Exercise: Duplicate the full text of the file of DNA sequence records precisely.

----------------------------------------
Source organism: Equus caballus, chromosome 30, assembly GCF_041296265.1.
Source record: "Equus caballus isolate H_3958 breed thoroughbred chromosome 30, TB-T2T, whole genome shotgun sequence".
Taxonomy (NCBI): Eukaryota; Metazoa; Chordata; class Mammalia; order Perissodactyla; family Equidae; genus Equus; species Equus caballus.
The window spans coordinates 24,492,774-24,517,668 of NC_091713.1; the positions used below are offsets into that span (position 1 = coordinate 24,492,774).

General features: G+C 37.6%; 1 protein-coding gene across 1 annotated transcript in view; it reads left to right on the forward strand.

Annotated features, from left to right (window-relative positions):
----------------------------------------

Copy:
Source organism: Equus caballus, chromosome 30, assembly GCF_041296265.1.
Source record: "Equus caballus isolate H_3958 breed thoroughbred chromosome 30, TB-T2T, whole genome shotgun sequence".
Taxonomy (NCBI): Eukaryota; Metazoa; Chordata; class Mammalia; order Perissodactyla; family Equidae; genus Equus; species Equus caballus.
The window spans coordinates 24,492,774-24,517,668 of NC_091713.1; the positions used below are offsets into that span (position 1 = coordinate 24,492,774).

General features: G+C 37.6%; 1 protein-coding gene across 1 annotated transcript in view; it reads left to right on the forward strand.

Annotated features, from left to right (window-relative positions):